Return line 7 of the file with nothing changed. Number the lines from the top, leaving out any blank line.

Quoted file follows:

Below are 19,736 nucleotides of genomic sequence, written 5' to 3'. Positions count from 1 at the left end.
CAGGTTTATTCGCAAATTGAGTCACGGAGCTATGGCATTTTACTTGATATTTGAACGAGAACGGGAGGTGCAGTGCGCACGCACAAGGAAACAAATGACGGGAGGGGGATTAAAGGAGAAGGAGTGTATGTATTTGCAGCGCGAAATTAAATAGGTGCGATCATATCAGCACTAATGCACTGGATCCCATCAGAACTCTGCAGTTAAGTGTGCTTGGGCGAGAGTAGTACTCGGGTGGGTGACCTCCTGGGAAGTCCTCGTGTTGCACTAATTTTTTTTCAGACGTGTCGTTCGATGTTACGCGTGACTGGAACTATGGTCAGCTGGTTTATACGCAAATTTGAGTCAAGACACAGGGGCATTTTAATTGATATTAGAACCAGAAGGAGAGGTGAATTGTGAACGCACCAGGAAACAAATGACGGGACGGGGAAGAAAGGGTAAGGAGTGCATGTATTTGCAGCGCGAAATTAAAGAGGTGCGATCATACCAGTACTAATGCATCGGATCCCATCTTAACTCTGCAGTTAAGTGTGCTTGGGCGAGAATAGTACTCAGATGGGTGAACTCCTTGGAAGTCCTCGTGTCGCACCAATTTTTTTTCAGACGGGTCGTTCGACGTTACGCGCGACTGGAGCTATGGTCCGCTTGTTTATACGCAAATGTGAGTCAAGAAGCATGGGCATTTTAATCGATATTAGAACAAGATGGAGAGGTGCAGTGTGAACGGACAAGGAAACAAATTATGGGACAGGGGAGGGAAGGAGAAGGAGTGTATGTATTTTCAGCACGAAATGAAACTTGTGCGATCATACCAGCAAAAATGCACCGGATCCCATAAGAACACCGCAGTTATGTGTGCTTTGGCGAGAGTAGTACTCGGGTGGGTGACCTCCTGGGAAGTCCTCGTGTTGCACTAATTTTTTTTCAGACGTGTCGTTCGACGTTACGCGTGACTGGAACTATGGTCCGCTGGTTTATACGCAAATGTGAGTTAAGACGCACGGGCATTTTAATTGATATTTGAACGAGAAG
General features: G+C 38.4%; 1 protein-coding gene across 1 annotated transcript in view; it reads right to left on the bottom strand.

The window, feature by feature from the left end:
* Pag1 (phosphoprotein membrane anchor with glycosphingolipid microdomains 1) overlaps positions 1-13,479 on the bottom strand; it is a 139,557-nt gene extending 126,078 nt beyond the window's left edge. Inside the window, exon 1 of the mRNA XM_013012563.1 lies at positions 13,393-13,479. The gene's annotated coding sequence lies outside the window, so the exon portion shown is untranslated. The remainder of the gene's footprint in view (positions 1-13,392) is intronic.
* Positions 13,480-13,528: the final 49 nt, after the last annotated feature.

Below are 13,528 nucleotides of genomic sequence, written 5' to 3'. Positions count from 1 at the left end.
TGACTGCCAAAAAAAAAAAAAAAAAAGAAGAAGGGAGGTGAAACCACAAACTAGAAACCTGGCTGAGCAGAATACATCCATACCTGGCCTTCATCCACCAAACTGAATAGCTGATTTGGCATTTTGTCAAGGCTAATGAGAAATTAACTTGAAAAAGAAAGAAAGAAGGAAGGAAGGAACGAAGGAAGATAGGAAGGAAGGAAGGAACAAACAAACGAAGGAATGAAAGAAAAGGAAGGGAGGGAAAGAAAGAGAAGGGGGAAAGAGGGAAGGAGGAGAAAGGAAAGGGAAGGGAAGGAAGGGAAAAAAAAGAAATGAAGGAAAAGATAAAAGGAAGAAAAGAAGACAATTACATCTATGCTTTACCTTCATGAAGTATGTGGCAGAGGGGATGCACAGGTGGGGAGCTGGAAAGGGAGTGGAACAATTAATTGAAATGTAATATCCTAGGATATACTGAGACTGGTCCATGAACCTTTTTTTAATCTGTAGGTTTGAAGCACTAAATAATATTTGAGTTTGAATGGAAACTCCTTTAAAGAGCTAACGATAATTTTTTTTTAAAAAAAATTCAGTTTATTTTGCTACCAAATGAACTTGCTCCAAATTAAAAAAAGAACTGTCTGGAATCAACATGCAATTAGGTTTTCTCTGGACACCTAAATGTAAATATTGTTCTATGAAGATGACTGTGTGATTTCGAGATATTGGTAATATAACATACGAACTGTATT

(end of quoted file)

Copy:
Below are 13,528 nucleotides of genomic sequence, written 5' to 3'. Positions count from 1 at the left end.